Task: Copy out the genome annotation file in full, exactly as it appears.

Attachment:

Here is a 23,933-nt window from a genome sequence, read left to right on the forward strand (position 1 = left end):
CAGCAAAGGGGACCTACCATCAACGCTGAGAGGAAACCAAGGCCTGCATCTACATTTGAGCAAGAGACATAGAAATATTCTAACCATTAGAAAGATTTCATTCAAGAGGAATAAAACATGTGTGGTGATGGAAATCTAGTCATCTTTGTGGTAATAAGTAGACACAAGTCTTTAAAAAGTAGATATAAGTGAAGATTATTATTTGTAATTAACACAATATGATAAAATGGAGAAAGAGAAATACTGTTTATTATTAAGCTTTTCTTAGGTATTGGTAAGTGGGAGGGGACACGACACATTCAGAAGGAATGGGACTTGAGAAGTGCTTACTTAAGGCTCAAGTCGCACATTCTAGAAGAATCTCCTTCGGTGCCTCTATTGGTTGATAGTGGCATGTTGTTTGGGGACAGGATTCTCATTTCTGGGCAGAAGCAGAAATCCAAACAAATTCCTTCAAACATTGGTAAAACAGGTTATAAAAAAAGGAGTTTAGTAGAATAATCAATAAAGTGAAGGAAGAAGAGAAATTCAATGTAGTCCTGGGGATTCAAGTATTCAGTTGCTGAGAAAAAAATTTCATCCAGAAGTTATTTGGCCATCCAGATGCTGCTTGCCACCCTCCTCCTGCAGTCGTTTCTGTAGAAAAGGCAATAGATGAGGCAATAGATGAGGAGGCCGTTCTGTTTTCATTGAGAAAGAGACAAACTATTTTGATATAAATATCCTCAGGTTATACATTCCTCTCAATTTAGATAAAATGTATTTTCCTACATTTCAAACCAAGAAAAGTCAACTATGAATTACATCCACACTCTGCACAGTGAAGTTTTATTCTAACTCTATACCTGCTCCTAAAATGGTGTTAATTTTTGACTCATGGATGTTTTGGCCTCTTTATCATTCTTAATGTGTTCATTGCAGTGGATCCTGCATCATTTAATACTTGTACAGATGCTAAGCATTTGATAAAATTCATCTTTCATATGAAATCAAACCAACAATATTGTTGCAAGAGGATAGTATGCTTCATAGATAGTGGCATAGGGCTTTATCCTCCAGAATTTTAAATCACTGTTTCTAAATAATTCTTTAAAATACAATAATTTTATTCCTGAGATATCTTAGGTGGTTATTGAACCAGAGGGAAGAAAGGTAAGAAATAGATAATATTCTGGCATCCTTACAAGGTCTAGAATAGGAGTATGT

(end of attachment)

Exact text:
Here is a 23,933-nt window from a genome sequence, read left to right on the forward strand (position 1 = left end):
CAGCAAAGGGGACCTACCATCAACGCTGAGAGGAAACCAAGGCCTGCATCTACATTTGAGCAAGAGACATAGAAATATTCTAACCATTAGAAAGATTTCATTCAAGAGGAATAAAACATGTGTGGTGATGGAAATCTAGTCATCTTTGTGGTAATAAGTAGACACAAGTCTTTAAAAAGTAGATATAAGTGAAGATTATTATTTGTAATTAACACAATATGATAAAATGGAGAAAGAGAAATACTGTTTATTATTAAGCTTTTCTTAGGTATTGGTAAGTGGGAGGGGACACGACACATTCAGAAGGAATGGGACTTGAGAAGTGCTTACTTAAGGCTCAAGTCGCACATTCTAGAAGAATCTCCTTCGGTGCCTCTATTGGTTGATAGTGGCATGTTGTTTGGGGACAGGATTCTCATTTCTGGGCAGAAGCAGAAATCCAAACAAATTCCTTCAAACATTGGTAAAACAGGTTATAAAAAAAGGAGTTTAGTAGAATAATCAATAAAGTGAAGGAAGAAGAGAAATTCAATGTAGTCCTGGGGATTCAAGTATTCAGTTGCTGAGAAAAAAATTTCATCCAGAAGTTATTTGGCCATCCAGATGCTGCTTGCCACCCTCCTCCTGCAGTCGTTTCTGTAGAAAAGGCAATAGATGAGGCAATAGATGAGGAGGCCGTTCTGTTTTCATTGAGAAAGAGACAAACTATTTTGATATAAATATCCTCAGGTTATACATTCCTCTCAATTTAGATAAAATGTATTTTCCTACATTTCAAACCAAGAAAAGTCAACTATGAATTACATCCACACTCTGCACAGTGAAGTTTTATTCTAACTCTATACCTGCTCCTAAAATGGTGTTAATTTTTGACTCATGGATGTTTTGGCCTCTTTATCATTCTTAATGTGTTCATTGCAGTGGATCCTGCATCATTTAATACTTGTACAGATGCTAAGCATTTGATAAAATTCATCTTTCATATGAAATCAAACCAACAATATTGTTGCAAGAGGATAGTATGCTTCATAGATAGTGGCATAGGGCTTTATCCTCCAGAATTTTAAATCACTGTTTCTAAATAATTCTTTAAAATACAATAATTTTATTCCTGAGATATCTTAGGTGGTTATTGAACCAGAGGGAAGAAAGGTAAGAAATAGATAATATTCTGGCATCCTTACAAGGTCTAGAATAGGAGTATGT